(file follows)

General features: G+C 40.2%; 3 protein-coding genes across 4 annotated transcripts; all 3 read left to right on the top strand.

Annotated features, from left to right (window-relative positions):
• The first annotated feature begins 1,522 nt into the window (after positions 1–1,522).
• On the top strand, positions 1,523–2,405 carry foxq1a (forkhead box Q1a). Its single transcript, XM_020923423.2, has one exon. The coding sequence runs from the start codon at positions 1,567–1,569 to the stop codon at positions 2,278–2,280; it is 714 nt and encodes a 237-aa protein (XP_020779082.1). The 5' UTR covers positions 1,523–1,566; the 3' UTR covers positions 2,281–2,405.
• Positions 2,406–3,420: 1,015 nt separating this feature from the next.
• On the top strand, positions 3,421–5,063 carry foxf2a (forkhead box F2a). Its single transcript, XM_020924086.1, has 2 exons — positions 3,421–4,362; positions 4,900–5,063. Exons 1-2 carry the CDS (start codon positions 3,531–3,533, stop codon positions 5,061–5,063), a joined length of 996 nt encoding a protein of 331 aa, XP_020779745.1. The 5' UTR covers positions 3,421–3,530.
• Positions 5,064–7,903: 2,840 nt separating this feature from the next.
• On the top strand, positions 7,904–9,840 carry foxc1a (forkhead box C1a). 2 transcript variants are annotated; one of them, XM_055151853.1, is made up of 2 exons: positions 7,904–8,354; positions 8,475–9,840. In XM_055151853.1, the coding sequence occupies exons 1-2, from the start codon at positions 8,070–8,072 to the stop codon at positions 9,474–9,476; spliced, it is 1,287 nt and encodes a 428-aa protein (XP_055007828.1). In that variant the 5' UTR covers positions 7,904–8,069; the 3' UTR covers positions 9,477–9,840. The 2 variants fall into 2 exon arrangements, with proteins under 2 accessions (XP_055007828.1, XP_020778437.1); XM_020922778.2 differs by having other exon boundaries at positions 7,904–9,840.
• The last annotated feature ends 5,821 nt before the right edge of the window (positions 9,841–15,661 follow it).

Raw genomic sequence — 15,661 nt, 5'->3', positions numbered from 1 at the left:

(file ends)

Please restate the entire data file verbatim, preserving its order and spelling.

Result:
General features: G+C 40.2%; 3 protein-coding genes across 4 annotated transcripts; all 3 read left to right on the top strand.

Annotated features, from left to right (window-relative positions):
• The first annotated feature begins 1,522 nt into the window (after positions 1–1,522).
• On the top strand, positions 1,523–2,405 carry foxq1a (forkhead box Q1a). Its single transcript, XM_020923423.2, has one exon. The coding sequence runs from the start codon at positions 1,567–1,569 to the stop codon at positions 2,278–2,280; it is 714 nt and encodes a 237-aa protein (XP_020779082.1). The 5' UTR covers positions 1,523–1,566; the 3' UTR covers positions 2,281–2,405.
• Positions 2,406–3,420: 1,015 nt separating this feature from the next.
• On the top strand, positions 3,421–5,063 carry foxf2a (forkhead box F2a). Its single transcript, XM_020924086.1, has 2 exons — positions 3,421–4,362; positions 4,900–5,063. Exons 1-2 carry the CDS (start codon positions 3,531–3,533, stop codon positions 5,061–5,063), a joined length of 996 nt encoding a protein of 331 aa, XP_020779745.1. The 5' UTR covers positions 3,421–3,530.
• Positions 5,064–7,903: 2,840 nt separating this feature from the next.
• On the top strand, positions 7,904–9,840 carry foxc1a (forkhead box C1a). 2 transcript variants are annotated; one of them, XM_055151853.1, is made up of 2 exons: positions 7,904–8,354; positions 8,475–9,840. In XM_055151853.1, the coding sequence occupies exons 1-2, from the start codon at positions 8,070–8,072 to the stop codon at positions 9,474–9,476; spliced, it is 1,287 nt and encodes a 428-aa protein (XP_055007828.1). In that variant the 5' UTR covers positions 7,904–8,069; the 3' UTR covers positions 9,477–9,840. The 2 variants fall into 2 exon arrangements, with proteins under 2 accessions (XP_055007828.1, XP_020778437.1); XM_020922778.2 differs by having other exon boundaries at positions 7,904–9,840.
• The last annotated feature ends 5,821 nt before the right edge of the window (positions 9,841–15,661 follow it).

Raw genomic sequence — 15,661 nt, 5'->3', positions numbered from 1 at the left: